HC Deb 19 February 1980 vol 979 cc125-7W
29. Mr. Flannery

asked the Secretary of State for Employment what is the latest figure for unemployment; and what were the corresponding figures for 1979 and 1978.

Mr. Jim Lester

At 10 January 1980 the number of people registered as unemployed in Great Britain was 1,404,389, compared with 1,484,687 at January 1978 and 1,391,220 at January 1979. Because of the introduction, in September 1979, of fortnightly attendance and payment of benefit, the figure for January 1980 is not strictly comparable with the figures for the earlier years. It is estimated that the unemployment figure for Great Britain is about 22,000 higher than it would have been under weekly attendance.

The figures of those unemployed, seasonally adjusted and excluding school leavers, are not affected by this factor and are comparable. They are:

January 1978 1,363,300
January 1979 1,282,800
January 1980 1,277,400

44. Mr. Austin Mitchell

asked the Secretary of State for Employment what is his estimate of the level of unemployment for 1980–81.

Mr. Jim Lester

Forecasts of unemployment are subject to such large margins of error that no useful purpose would be served by attempting to produce one even for 1980–81. However, it is clear that short-term prospects are gloomy. The best hope of reducing the impact of unemployment lies in both sides of industry combining to improve productivity, and hence competitiveness, and to bargain responsibility over pay and conditions.

Mr. Ralph Howell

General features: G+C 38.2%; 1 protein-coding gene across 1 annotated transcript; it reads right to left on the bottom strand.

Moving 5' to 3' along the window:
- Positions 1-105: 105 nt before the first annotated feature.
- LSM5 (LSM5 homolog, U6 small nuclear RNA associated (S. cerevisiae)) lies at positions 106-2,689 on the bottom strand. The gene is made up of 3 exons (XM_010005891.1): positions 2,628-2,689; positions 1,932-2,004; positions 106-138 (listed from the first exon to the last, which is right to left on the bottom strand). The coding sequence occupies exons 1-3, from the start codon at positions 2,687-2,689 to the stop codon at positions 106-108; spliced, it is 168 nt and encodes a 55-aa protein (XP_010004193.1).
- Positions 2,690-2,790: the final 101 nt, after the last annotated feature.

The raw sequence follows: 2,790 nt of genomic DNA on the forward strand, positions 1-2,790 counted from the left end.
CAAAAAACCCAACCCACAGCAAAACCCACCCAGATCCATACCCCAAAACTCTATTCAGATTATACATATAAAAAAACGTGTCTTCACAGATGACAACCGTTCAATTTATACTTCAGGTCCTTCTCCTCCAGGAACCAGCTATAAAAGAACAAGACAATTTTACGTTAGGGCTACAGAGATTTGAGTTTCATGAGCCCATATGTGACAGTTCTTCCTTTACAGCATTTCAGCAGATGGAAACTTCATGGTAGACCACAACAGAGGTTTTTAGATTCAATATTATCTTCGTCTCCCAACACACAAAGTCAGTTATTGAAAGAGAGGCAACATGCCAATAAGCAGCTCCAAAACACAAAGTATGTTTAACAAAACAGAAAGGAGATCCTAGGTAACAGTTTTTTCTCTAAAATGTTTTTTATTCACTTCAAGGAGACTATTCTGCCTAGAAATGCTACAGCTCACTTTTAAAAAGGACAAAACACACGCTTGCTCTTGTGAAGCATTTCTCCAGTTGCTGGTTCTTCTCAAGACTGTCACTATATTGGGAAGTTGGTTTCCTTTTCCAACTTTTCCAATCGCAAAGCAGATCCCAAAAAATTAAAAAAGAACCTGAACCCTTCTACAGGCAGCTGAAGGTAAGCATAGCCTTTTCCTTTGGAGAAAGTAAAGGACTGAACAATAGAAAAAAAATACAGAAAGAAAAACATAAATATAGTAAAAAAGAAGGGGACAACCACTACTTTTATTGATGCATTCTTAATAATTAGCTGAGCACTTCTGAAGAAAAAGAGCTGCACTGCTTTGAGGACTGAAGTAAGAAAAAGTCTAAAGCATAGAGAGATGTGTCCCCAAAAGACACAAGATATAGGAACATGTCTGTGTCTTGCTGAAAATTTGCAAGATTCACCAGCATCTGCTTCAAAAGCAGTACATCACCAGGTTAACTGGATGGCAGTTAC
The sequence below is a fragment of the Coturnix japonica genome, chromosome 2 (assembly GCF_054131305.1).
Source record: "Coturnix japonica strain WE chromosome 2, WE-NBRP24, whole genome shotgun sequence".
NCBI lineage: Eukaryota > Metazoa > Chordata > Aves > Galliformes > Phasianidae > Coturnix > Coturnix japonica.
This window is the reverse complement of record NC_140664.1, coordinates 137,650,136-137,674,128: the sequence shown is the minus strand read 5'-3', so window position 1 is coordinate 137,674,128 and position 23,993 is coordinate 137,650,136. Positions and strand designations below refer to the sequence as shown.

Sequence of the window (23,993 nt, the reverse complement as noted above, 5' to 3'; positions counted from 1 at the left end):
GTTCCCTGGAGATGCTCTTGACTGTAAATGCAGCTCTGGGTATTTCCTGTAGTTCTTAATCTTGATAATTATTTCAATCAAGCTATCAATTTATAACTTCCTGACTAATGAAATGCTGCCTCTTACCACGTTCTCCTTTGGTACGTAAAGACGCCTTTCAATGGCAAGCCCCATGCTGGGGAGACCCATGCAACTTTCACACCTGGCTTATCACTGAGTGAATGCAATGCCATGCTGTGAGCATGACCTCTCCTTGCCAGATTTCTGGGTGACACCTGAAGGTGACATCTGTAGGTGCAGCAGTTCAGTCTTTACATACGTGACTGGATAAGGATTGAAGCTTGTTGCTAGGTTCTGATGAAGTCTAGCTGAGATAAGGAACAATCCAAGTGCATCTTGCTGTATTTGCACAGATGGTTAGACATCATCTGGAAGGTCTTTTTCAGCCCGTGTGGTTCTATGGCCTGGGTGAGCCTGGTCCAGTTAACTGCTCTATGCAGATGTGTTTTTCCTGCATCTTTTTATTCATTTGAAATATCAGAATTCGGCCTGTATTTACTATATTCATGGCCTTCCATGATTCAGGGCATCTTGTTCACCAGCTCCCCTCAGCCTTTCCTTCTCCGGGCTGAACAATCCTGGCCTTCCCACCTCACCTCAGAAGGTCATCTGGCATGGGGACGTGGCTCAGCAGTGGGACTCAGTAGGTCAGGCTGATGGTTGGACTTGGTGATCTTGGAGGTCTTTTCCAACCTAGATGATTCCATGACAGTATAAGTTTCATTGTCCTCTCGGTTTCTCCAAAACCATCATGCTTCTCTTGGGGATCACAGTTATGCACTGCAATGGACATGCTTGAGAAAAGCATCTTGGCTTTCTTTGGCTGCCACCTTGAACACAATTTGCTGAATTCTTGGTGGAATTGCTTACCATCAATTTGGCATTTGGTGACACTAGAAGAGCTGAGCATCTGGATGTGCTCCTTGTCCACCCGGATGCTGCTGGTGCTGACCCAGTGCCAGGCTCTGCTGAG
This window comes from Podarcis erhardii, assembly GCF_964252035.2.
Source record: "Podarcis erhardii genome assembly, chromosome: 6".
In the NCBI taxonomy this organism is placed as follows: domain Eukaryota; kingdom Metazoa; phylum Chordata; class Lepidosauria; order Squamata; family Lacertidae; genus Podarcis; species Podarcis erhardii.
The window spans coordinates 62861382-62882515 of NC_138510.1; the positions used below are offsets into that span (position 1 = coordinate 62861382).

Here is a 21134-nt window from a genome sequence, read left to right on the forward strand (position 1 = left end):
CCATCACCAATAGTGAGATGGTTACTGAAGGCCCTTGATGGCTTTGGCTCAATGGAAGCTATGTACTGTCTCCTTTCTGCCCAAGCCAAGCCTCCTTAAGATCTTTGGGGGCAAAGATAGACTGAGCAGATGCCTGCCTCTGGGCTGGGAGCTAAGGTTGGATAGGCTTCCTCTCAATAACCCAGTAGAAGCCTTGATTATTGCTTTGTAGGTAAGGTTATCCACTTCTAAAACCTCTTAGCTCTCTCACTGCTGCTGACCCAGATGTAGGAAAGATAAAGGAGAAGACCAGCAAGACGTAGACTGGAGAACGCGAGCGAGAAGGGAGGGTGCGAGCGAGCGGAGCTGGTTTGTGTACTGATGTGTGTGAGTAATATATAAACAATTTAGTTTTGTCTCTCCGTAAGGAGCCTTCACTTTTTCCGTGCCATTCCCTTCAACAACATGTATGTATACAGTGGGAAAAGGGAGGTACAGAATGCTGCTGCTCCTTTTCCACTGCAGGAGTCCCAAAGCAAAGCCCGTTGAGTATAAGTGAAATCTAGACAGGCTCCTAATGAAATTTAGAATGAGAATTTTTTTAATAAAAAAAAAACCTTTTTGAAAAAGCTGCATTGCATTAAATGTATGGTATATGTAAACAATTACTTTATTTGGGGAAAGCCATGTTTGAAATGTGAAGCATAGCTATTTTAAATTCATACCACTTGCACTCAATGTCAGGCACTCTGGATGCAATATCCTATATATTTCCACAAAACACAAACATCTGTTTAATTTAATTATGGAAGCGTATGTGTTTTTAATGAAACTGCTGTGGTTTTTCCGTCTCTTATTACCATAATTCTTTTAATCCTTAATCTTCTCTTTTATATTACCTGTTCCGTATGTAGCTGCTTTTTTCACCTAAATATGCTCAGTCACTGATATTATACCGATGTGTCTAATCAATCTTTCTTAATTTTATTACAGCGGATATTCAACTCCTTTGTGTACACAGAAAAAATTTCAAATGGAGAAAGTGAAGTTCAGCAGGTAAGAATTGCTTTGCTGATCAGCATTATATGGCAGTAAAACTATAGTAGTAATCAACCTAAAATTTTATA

asked the Secretary of State for Employment what percentage, and how many, of those unemployed for more than one year live in areas where unemployment is less than 5 per cent. and where registered vacancies during the past year have averaged 20 per cent. or more of the total number of registered unemployed.

Mr. Jim Lester

Information for small areas could be extracted at disproportionate cost and the following information relate to counties.

In January 1980, out of the 66 counties in Great Britain, 21 had unemployment rates of less than 5 per cent. Of these, vacancies at all employment offices in the county were 20 per cent. or more of the corresponding numbers unemignored in this calculation. Vacancies notified to employment offices are estimated to be about one-third of all vacancies in the country as a whole. Out of a total of 335,128 people in Great Britain who had been unemployed for more than 52 weeks, 59,666–17.8 per cent—were registered in these 17 counties.

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